When we know more about it happening we can better intervene. Check out https://www.propublica.org/article/what-we-know-and-dont-know-about-hate-crimes-in-america?utm_source=pardot&utm_medium=email&utm_campaign=dailynewsletter

Be aware. And be an active agent for change.






Wednesday, July 12, 2017

How To Combat Hate


The Southern Poverty Law Center (www.splcenter.org)has a mission: combat hate, teach tolerance, and seek justice. It is dedicated to fighting hate and bigotry and to seeking justice for the most vulnerable members of our society. Using litigation, education, and other forms of advocacy, they work toward the day when the ideals of equal justice and equal opportunity will be a reality.

Here are their "Ten Ways To Fight Hate: a community response guide.


  1. ACT - Do something in the face of hatred, apathy will be inerpreted as acceptance by the perpetrators, the public, and - worse- the victims. Community members must take action; if we don't, hate persists.
  2. UNITE - Call a friend or co-worker. Organize allies from churches, schools, clubs, and other civic groups. Create a diverse coalition. Include children, police, and the media. Gather ideas from everyone, and get everyone involved.
  3. SPUPORT THE VICTIMS - Hate crime victims are especially vulnerable. If you're a victim, report every incident - in detail - and ask for help. If you learn about a hate crime victim in your community, show support. Let victims know you care. Surround them with comfort and protection.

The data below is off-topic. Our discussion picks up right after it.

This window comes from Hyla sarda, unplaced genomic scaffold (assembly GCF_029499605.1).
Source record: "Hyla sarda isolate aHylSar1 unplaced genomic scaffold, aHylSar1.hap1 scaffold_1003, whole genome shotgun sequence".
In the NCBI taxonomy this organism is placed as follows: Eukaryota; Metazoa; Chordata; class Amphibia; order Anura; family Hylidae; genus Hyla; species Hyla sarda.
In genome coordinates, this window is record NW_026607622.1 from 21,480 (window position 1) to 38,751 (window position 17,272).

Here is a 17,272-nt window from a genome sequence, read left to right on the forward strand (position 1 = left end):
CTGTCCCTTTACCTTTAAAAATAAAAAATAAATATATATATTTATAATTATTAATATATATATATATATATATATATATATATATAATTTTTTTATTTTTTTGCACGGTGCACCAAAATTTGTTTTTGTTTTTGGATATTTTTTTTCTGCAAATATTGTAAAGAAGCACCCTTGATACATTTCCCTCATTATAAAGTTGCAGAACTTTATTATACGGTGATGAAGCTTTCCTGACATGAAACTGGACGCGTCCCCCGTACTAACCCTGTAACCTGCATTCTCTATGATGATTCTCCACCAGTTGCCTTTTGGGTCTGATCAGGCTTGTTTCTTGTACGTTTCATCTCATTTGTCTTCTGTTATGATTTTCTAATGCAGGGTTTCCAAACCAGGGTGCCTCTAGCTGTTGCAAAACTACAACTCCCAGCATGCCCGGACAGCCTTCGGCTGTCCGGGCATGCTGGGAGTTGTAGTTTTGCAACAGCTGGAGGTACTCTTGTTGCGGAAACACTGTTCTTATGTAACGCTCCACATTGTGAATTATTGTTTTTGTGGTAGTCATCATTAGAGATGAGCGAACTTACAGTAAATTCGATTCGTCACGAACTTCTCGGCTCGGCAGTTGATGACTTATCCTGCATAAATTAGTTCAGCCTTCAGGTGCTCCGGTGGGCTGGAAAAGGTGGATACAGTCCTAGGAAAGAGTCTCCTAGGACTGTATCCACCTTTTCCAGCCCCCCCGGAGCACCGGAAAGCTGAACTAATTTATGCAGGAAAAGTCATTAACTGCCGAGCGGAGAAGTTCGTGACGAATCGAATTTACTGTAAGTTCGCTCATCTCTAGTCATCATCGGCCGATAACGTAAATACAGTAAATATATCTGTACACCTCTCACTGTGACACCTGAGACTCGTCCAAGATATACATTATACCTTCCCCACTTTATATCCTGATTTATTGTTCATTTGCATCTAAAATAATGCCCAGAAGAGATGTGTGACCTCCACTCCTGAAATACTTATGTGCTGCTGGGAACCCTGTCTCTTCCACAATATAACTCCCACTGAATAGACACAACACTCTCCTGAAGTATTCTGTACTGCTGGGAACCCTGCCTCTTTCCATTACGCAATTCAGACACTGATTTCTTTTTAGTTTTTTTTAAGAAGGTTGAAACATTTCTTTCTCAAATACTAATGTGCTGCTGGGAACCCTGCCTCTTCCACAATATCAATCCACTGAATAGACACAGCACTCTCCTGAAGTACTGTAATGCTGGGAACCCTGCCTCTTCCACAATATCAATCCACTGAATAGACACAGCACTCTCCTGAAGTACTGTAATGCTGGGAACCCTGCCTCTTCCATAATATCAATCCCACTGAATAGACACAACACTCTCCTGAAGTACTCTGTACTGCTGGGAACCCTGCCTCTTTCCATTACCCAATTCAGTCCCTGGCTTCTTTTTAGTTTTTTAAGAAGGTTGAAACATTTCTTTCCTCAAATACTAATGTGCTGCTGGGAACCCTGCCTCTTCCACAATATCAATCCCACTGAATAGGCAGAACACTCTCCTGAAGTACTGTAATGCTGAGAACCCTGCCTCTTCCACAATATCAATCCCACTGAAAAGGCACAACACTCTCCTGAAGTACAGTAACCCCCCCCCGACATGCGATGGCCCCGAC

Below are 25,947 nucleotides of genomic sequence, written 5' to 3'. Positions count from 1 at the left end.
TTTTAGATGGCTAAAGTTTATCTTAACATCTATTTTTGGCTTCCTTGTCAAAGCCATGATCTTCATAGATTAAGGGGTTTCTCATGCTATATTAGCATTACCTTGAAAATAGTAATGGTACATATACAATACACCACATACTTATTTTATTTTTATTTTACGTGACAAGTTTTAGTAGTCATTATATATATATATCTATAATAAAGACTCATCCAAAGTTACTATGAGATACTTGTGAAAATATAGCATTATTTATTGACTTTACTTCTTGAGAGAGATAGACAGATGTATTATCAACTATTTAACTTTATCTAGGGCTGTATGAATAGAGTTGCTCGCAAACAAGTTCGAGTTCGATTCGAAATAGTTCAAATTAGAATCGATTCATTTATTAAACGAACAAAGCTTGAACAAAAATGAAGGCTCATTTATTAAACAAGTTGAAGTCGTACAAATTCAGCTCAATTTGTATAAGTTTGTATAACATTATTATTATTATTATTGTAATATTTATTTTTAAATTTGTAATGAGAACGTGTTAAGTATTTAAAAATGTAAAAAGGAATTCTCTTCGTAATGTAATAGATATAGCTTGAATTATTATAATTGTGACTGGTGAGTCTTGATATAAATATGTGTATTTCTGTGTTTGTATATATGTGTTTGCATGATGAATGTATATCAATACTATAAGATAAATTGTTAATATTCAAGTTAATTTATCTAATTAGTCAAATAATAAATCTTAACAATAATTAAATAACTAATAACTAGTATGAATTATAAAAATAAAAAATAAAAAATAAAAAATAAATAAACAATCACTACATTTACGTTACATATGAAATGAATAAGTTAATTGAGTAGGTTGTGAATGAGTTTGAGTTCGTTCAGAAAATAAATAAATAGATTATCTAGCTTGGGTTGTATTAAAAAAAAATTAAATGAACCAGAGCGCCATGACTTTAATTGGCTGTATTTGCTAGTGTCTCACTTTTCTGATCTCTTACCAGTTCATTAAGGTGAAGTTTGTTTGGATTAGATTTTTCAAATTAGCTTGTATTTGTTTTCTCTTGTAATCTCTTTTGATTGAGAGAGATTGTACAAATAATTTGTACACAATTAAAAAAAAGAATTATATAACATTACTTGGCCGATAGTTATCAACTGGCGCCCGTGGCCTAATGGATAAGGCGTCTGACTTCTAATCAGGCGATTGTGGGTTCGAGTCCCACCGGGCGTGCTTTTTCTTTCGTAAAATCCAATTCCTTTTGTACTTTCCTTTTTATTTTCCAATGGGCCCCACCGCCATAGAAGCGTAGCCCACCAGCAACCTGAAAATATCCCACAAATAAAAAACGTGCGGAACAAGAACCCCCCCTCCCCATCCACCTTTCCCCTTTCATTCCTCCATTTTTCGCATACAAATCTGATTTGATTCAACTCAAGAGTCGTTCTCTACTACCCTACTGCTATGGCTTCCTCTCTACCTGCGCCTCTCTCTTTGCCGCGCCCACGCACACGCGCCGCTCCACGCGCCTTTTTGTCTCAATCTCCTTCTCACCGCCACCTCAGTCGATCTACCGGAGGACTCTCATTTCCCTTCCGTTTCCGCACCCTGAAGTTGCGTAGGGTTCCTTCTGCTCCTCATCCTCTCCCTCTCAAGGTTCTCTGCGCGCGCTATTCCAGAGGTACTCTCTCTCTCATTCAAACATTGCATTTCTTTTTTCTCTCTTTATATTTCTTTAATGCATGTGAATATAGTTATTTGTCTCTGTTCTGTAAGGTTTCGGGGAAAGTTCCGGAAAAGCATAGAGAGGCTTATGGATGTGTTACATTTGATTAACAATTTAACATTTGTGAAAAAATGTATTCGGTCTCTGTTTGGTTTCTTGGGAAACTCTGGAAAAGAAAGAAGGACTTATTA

4. DO YOUR HOMEWORK - An informal campaign improves its effectiveness. Determine if a hate group is involved and research its symbols and agenda. Understand the difference between a hate crime and a bias incident.
  5. CREATE AN ALTERNATIVE - Do not attend a hate rally. Find another outlet for frustration and for people's desire to do something. Hold a unity rally or parade to draw media attention away from hate.
  6. SPEAK UP - Hate must be exposed and denounced. Help news organizations achieve balance and depth. Do not debate hate group members in conflict-driven forums. Instead, speak up in ways that draw attention away from hate, toward unity.
  7. LOBBY LEADERS - Elected officials and other community leaders can be important allies in the fight against hate. But some must overcome reluctance - and others, their own biases - before theyre able to take a stand.
  8. LOOK LONG RANGE - Promote tolerance and address bias before another hate crime can occur. Expand your community's comfort zones so you can learn and live together.